The last-mile delivery of goods focuses on product delivery to the end consumer with the least cost. And, thus infrastructure plays an important role in the facilitation of the last mile-delivery. The poor, underdeveloped road infrastructure of rural India becomes a great hindrance in the logistics supply chain making it almost impossible to reach certain customers.

L R Sridhar, Founder and MD, Connect India holds the view that the biggest constraint in rural supply chain is the reach, coupled with a higher incidental cost, making the product more expensive. Also, if for some reason the customer is not home, the package is returned and an attempt has to be made yet again, and this translates into additional cost. Connect India, with its rural distribution model, works with partners to solve the issue of the high percentage of returns.

The rural roads yet have poor geometrics, inadequate compaction of the embankment and inadequate drainage, resulting in bad transportation facilities as well. However, meeting customers’ needs and demands remains the priority for every logistics company.

Infra projects to boost rural supply chain

The Government has given a solid foundation to pilot a better India by putting in efforts to bring India’s infrastructure at par with international standards. Union Government’s big infra projects like Bharatmala and establishment of 35 Multi-Modal Logistics Parks (MMLPs) aims to improve connectivity on economic corridors for quicker movement of cargo and boosting domestic trade besides exports.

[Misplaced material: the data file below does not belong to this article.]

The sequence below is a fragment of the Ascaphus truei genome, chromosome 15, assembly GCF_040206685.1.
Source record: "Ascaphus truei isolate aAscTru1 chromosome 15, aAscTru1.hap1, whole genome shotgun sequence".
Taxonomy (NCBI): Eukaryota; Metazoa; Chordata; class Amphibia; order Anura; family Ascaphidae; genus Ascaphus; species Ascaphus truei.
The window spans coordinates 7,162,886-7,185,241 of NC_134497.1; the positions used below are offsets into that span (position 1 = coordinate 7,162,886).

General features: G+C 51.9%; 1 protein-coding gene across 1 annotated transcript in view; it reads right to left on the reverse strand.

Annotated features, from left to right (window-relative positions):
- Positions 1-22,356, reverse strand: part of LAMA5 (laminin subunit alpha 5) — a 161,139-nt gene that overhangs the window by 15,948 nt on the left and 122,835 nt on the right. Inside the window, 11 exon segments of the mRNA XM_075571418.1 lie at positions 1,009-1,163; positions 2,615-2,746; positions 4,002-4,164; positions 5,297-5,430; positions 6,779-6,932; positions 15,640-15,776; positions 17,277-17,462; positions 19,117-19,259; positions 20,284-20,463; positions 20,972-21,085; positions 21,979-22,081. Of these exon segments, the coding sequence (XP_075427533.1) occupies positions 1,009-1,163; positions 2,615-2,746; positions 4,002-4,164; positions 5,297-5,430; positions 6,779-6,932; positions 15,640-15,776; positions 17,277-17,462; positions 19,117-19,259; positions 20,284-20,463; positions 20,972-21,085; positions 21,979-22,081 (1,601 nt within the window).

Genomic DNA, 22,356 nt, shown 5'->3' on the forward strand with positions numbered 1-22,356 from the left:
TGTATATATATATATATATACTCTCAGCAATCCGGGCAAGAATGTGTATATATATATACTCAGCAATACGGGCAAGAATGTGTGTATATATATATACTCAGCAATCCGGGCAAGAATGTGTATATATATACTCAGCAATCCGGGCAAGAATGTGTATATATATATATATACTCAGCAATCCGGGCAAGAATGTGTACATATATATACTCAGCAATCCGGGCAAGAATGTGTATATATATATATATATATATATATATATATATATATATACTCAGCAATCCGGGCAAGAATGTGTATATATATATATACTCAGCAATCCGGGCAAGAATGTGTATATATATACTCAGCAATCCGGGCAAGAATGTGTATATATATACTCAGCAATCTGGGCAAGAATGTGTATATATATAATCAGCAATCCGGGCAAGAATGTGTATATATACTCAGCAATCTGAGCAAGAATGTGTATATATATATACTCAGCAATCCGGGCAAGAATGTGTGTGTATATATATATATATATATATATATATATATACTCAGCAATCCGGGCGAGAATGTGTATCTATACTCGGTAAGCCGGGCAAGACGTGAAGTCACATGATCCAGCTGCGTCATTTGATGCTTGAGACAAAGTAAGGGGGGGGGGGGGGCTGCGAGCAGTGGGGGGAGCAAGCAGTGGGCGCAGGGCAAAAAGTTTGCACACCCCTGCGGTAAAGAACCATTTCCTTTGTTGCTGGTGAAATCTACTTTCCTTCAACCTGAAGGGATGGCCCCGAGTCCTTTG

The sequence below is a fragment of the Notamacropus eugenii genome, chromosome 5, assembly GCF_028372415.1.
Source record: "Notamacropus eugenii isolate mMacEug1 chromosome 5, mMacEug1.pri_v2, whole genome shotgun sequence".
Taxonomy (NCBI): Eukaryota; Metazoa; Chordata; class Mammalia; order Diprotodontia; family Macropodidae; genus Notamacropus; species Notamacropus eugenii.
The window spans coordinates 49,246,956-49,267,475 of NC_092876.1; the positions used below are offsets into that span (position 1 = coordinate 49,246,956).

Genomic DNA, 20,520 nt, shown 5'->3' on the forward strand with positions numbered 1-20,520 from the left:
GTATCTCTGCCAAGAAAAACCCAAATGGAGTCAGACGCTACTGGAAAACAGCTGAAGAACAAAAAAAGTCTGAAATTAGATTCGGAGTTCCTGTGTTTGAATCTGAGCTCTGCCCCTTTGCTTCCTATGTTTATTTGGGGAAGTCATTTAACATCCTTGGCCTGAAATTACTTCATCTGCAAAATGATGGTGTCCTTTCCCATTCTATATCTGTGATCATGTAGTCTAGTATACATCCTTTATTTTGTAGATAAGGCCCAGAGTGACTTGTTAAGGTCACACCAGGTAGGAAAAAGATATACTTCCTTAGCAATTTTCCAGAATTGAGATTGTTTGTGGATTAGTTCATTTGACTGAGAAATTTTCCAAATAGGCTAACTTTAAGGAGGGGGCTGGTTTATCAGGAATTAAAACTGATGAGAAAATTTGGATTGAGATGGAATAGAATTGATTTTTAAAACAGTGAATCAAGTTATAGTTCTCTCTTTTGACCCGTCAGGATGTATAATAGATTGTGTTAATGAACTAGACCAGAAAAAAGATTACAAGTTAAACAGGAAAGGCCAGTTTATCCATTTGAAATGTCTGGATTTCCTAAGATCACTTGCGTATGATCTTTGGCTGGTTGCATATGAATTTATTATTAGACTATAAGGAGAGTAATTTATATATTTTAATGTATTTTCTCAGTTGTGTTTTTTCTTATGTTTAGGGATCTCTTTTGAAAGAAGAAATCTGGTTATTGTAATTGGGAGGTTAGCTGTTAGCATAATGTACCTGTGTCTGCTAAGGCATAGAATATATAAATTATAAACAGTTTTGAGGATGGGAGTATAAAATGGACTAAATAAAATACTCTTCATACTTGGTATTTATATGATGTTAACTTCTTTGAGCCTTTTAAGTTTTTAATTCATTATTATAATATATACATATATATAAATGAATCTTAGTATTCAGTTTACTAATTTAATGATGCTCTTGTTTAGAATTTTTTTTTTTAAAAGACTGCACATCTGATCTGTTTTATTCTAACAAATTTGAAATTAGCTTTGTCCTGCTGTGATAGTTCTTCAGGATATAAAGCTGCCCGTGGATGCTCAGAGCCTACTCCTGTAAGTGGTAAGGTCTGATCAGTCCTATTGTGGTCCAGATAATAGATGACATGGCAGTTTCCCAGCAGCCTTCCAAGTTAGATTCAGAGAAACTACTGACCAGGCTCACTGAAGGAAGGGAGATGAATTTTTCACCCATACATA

According to Mr Satyanarayana, “Special emphasis should be given on providing connectivity to the far-flung border and rural areas including the tribal and backward areas for inclusivity. The thrust on improving connectivity in remote and border areas will hike trade and enable faster movement of cargo and passing of benefits to the last level.”

All the initiatives will help in reducing the cost of operations and will result in efficiency around turn-around times.

On being asked about the benefits of establishing MMLPs, Mr Shridhar said that it will not largely benefit rural supply chain. He said, “Unfortunately, the MMLPs are mainly situated in Tier 1, Tier 2 and Tier 3 towns, and by the time they move to the rural areas, it would take time since it has fixed costs and if there is no scale, the cost of last-mile-delivery will shoot up and ultimately, it would prove unviable.”

LR Sridhar, Founder and MD, Connect India believes setting up smaller warehouses and Rapid Fulfillment Centers (RFC) will be beneficial for a rural supply chain. He said, “This will not only create an effective distribution eco-system via small warehouses and RFCs but also help the farmers and small producers to take their produce to the market.

Connect India’s efforts at creating this ecosystem has yielded very good results. We have plans to set up 150 such RFCs over the next two years to create an effective rural distribution system.

In a nutshell

The Government of India has understood the importance of rural infrastructure and pushing hard to build roads in rural India to connect villages to the city markets. According to reports, 1.69 lakh km of rural roads have been built since 2014 in India. And, 74% of villages are connected to all-weather roads.

The substantial expansion of rural connectivity in a systematic manner and smart execution of ongoing infra projects can bring freshness to the rural supply chain network and also be helpful in improving farmers’ income.

Leave a Reply

Your email address will not be published. Required fields are marked *